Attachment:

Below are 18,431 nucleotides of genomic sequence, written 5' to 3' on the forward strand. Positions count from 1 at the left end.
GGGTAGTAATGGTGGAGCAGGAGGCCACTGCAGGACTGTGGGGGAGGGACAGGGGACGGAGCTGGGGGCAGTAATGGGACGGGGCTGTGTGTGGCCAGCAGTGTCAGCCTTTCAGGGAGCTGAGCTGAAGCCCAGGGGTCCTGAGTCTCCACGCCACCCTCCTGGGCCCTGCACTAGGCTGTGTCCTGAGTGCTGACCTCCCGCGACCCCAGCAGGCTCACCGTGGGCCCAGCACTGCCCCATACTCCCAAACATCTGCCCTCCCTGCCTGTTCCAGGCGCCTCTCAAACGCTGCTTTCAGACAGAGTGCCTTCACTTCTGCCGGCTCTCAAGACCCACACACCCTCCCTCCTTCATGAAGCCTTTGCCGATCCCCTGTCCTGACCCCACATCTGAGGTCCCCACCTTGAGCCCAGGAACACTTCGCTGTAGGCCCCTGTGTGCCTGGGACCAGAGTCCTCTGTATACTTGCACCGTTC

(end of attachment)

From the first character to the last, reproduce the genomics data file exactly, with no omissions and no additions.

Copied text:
Below are 18,431 nucleotides of genomic sequence, written 5' to 3' on the forward strand. Positions count from 1 at the left end.
GGGTAGTAATGGTGGAGCAGGAGGCCACTGCAGGACTGTGGGGGAGGGACAGGGGACGGAGCTGGGGGCAGTAATGGGACGGGGCTGTGTGTGGCCAGCAGTGTCAGCCTTTCAGGGAGCTGAGCTGAAGCCCAGGGGTCCTGAGTCTCCACGCCACCCTCCTGGGCCCTGCACTAGGCTGTGTCCTGAGTGCTGACCTCCCGCGACCCCAGCAGGCTCACCGTGGGCCCAGCACTGCCCCATACTCCCAAACATCTGCCCTCCCTGCCTGTTCCAGGCGCCTCTCAAACGCTGCTTTCAGACAGAGTGCCTTCACTTCTGCCGGCTCTCAAGACCCACACACCCTCCCTCCTTCATGAAGCCTTTGCCGATCCCCTGTCCTGACCCCACATCTGAGGTCCCCACCTTGAGCCCAGGAACACTTCGCTGTAGGCCCCTGTGTGCCTGGGACCAGAGTCCTCTGTATACTTGCACCGTTC